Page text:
Author Baratunde Thurston said that we are letting our planet’s most unsocial people guide our social lives, our public lives, our inner lives. And worse, at least in the Bay Area, parents who aren’t yet ready for their children to have a computer in their sweatpants are being demonized by other parents for not “allowing their children to have social lives.”
Check out the mixed messages here. In our culture, to be different by choice is a strength we celebrate — who didn’t cheer when Harry Potter rebelled against the Ministry of Magic and actually slain Voldemort? Yet who’s to say I won’t become my son’s Nagini for making him feel like Severus Snape in middle school? To be a tween outcast — even for the most high-minded reasons — feels like the ultimate injustice.
Then what’s a parent to do? If we know we cannot slay these technological dragons, if we know this is their future, and could possibly be the new normal for an indefinite amount of time, how long should I continue to hold up my sword to protect him? Jean Twenge says at least 14, when puberty has kicked in a bit, and they have at least a bit more maturity to slay the depression that comes with mass amounts of screen time. Yet at middle school orientation, after the principal took a selfie with the incoming sixth graders, he asked how many had cell phones, and almost every kid in the auditorium raised their hand. 14 means two more years of my kid not being able to communicate with his peers in the only way they seem to understand or accept as normal.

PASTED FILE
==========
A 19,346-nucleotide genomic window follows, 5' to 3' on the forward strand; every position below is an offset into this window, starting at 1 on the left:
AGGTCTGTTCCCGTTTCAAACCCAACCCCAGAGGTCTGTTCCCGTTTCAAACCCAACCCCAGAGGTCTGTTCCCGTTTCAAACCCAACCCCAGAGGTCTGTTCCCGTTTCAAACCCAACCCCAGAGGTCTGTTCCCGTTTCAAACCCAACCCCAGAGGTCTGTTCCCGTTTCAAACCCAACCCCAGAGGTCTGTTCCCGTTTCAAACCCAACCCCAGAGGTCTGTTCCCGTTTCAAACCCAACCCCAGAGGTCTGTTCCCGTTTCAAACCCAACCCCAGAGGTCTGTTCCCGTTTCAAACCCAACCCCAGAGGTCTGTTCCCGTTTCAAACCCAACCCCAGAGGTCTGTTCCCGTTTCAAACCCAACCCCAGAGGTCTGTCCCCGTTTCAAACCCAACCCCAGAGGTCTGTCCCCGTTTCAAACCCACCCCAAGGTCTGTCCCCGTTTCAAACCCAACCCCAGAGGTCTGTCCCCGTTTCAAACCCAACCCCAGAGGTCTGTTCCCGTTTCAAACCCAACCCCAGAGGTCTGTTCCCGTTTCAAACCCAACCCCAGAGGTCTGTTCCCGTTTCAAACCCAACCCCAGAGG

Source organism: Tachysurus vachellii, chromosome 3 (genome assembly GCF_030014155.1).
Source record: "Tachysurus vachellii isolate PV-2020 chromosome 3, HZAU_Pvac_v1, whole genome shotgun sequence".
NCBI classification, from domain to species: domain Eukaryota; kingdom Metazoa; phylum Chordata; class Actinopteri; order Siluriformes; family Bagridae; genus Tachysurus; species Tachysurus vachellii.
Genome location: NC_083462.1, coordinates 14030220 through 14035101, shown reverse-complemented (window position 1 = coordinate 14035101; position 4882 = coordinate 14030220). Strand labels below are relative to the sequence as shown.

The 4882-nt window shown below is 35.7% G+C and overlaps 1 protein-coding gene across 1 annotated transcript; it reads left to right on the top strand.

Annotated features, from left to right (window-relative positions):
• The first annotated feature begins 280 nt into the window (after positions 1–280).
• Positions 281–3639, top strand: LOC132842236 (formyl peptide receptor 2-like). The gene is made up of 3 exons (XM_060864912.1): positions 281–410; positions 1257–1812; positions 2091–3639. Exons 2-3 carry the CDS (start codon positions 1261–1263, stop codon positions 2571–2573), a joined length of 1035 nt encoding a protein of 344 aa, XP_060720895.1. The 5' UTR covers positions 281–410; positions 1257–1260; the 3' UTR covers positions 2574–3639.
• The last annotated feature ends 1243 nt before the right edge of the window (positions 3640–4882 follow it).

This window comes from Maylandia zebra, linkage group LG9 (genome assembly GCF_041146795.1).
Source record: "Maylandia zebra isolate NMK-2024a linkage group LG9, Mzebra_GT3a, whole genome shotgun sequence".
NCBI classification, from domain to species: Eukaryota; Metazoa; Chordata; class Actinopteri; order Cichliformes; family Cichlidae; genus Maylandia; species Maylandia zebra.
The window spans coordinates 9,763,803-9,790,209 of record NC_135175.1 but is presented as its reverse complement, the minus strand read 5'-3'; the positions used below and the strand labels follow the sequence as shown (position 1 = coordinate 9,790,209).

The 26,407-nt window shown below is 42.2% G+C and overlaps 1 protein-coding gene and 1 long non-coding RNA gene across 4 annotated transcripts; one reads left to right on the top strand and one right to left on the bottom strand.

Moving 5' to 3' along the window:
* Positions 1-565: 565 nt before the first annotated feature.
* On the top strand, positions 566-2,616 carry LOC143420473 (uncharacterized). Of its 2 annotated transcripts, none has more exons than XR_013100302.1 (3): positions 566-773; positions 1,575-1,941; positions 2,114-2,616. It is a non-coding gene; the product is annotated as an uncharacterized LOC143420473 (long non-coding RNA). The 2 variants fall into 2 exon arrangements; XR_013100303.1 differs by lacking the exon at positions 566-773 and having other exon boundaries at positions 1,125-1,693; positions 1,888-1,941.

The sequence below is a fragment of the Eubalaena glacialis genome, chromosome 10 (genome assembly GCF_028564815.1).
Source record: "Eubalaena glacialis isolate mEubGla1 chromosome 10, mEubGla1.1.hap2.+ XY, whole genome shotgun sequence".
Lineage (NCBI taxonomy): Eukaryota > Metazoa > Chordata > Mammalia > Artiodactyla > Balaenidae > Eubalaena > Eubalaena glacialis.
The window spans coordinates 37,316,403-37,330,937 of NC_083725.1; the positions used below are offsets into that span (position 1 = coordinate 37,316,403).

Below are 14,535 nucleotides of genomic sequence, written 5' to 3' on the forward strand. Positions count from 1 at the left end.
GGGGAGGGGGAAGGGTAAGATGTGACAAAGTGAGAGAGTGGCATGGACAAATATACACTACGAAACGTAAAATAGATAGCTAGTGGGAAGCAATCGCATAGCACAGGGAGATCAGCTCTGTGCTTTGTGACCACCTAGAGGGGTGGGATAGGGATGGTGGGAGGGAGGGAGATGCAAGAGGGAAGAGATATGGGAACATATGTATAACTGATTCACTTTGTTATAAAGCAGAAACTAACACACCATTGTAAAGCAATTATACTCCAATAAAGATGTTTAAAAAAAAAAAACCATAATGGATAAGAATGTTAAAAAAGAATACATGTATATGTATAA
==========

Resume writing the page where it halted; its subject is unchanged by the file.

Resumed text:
Some middle ground ideas I’ve heard tossed around by other concerned parents are flip phones, or watches with limited text/phone ability, or using an old smartphone with no data or Internet so he can text his friends but not be able to watch Minnie Mouse give blow jobs. Yet isn’t this the equivalent of buying knock-off Jordan’s?